Wednesday, March 23, 2011

Smartphone as PDA

After posting about potential PDAs 4 months ago, and spending several more hours researching alternatives, I finally concluded that the HTC Touch Diamond really is the perfect (or as close as the market will allow) device for me. Even better that it occasionally shows up on sale for about 30% off at Newegg, so I recently picked one up.

Several more hours of investigation have followed. I've seen it may be possible to upgrade the device to Windows Mobile 6.5, and even install Andorid. Not being ready for that kind of commitment, I've just been finding various programs and tweaks to turn it into my new PDA.

Thus begins the migration from my Palm z22 to Windows Mobile 6.1 HTC Touch Diamond


First programs I install are .NET Compact Framework 3.5, SQLServerCompact 3.5 Core, and full featured Japanese Display and Input.

After a reset, Dred Sensor, OpenMobileMaps, (Japanese) Pocket Dictionary (along with EDICT), JWPce (be sure to use the ARM "palm" version), Pocket Digital Clock, Total Commander Pocket.

System tweaks

  • Settings -> Personal -> Menus -- Remove Phone
  • Settings -> Sounds & Notifications -> Notifications
    • All Phone and Messaging options -- Disable all sounds/notifications
    • Event: Reminders -- Disable visible calendar popups
  • Settings -> Today -> Items -- Deselect TouchFLO 3D and select Pocket Digital Clock and Calendar
  • Settings -> Today -> Items -> Pocket Digital Clock Options -- Disable seconds display
  • Settings -> System -> Error Reporting -- Disable it
  • Settings -> Comm Manager -> Always keep Phone turned off

I hunted a long time for a (free) program to change button behavior. Dred Sensor had all the power I needed. Using Dred Sensor, I replace all the Send and End button behavior as shortcuts to Calendar and Notepad (similar to how my Palm was setup). I also set a long-press shortcut of one of the buttons to open Comm Manager for quick toggle of WiFi setting.

Copy a pic to the phone, then browse to it and select it, then set it as the background to change its translucency setting (you can't set that from Settings -> Today)

Google Maps is a very nice program, but pretty much requires constant connectivity--something I (thankfully) don't have (to pay for). So to save maps for OpenMobileMaps, first start OpenMobileMaps so it can setup its cache folders. Then download a fixed version of JTileDownloader, browse an area of interest on the OpenMaps site, download the tiles, and copy them into the cache folders on the Diamond.

I haven't yet needed to tweak the registry, but MobileRegistryEditor is my editor of choice.

Transferring Data

I've used HandyShopper on the Palm for years -- it's a brilliant program. Thankfully it's also available for Windows Mobile. Transferring the shopping list is a breeze. Just find the backed up database in %USERPROFILE%\Documents\Palm OS Desktop\<id>\Backup\HS2_Shopping.PDB and simply copy it to the device. Browse to the PDB file on the device and just click on it. Your list is now available on the Diamond.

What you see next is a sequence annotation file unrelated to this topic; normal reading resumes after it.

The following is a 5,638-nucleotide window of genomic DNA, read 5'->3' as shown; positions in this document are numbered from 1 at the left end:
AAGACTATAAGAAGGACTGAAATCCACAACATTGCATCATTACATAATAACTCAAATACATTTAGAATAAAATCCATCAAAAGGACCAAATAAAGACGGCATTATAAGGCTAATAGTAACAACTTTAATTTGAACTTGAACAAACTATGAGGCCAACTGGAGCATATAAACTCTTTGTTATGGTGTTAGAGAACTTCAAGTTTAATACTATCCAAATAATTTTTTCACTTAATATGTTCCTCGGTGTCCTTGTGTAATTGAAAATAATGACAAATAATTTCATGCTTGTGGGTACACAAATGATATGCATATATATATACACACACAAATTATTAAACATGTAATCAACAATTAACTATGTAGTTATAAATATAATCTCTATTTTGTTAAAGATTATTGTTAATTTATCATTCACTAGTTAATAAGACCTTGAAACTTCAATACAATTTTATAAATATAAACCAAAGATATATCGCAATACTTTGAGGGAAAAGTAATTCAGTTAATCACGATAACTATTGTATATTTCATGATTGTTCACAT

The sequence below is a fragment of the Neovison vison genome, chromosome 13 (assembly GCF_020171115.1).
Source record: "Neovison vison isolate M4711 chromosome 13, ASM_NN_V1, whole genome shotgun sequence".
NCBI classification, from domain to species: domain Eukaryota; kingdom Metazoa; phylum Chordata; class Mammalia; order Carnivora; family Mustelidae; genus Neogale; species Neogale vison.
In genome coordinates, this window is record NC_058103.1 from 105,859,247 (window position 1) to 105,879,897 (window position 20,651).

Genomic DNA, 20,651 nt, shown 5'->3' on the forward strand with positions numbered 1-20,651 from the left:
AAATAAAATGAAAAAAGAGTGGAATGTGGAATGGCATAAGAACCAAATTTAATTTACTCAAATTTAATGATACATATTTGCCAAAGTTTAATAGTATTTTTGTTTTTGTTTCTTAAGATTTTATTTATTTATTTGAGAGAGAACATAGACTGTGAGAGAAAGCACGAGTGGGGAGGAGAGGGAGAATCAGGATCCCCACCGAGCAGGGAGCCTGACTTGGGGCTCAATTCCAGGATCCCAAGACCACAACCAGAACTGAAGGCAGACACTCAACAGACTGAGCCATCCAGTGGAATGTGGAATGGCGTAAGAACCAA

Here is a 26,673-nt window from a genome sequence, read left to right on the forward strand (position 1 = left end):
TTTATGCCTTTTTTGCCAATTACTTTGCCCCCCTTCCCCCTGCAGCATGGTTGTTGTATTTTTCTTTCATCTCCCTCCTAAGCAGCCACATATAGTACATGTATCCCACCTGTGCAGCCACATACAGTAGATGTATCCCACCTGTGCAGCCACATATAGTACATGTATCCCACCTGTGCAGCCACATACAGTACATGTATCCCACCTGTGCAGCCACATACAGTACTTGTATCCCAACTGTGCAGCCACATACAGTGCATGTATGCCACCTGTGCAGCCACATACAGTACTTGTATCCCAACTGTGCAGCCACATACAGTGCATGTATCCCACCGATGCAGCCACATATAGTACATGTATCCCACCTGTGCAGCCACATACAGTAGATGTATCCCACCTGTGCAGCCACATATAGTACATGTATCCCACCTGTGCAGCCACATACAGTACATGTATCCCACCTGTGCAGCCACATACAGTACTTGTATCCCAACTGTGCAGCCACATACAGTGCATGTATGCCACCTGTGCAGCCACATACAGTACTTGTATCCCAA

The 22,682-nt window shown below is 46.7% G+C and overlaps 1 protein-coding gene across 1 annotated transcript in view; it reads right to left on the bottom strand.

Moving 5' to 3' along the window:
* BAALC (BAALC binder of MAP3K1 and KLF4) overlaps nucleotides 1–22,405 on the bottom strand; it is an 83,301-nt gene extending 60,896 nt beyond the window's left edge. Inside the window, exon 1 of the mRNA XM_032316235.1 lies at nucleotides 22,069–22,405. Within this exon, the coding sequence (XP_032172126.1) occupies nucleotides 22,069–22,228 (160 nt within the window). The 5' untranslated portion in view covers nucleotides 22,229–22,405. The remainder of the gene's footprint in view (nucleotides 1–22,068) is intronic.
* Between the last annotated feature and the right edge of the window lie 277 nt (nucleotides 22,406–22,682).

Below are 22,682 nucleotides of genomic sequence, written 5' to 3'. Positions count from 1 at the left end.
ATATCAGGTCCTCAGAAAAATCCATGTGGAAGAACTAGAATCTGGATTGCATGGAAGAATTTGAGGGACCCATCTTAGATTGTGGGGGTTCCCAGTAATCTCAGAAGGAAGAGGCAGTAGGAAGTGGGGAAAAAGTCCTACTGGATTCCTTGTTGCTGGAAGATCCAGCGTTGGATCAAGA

The biggest issue I had was getting the Palm Note Pad scribbles off the z22. Since Palm all but dropped support for the Palm OS and Windows 7, I had to download their latest (and final) version of the desktop client off their website. Unfortunately that version of Palm Desktop doesn't provide an interface for Note Pad. Forum posts suggested I had to find a computer with WinXP and install the older software that came with the z22 to sync those Note Pad images off the device.

While I still have XP on my lappy, it sure seemed like a hassle -- and what about people who don't have XP anymore? So I turned to Open Source for help. After installing all variations of Palm related software in Ubuntu, nothing seemed to provide a GUI for getting those Note Pad images. Then I happened upon a man page for a command-line tool called pilot-read-notepad. To my surprise, the following command actually worked

pilot-read-notepad --type=png -p usb: > list.txt

After pressing sync on the device, I found myself with all the images exported (some of the note titles with illegal characters had to be tweaked).

Blogging with Markdown

I haven't done much blogging lately, so most of the asciidoc esoteric syntax is gone from me. Meanwhile, I've been using Markdown on a couple of popular web sites. Markdown has come a long way since I first investigated a blogging markup language with code highlighting. There is now a Python module with the built-in CodeHilite extension. This post gave me the confidence that Markdown was ready for primetime.

Here's how I setup my new blogging solution with Markdown*:

  • Install Python 2.5+
  • Download Markdown source code
  • Download Pygments source code
  • Uncompress the Markdown directory
  • Uncompress the Pygments directory
  • From the Pygments directory, move the pygments and external sub-directories into the Markdown directory
  • Apply this patch to the Markdown source files so noclasses configuration is exposted and fenced_code is also highlighted (I'm bummed this patch isn't included in the downloaded source)
  • Download and install the jEdit syntax and Notepad++ syntax files

Now the following command will do the work**:

python -o html4 -x "codehilite(noclasses=True)" -x fenced_code -f output.html

I still have to manually create the blog post in Blogger, but then it's just a copy-paste of the html, and I'm done.

* I don't like installing Python modules because I rarely use them--hence the simple uncompressing and use in-place.

** Like with my previous blogging solution, I like the syntax CSS to be inline.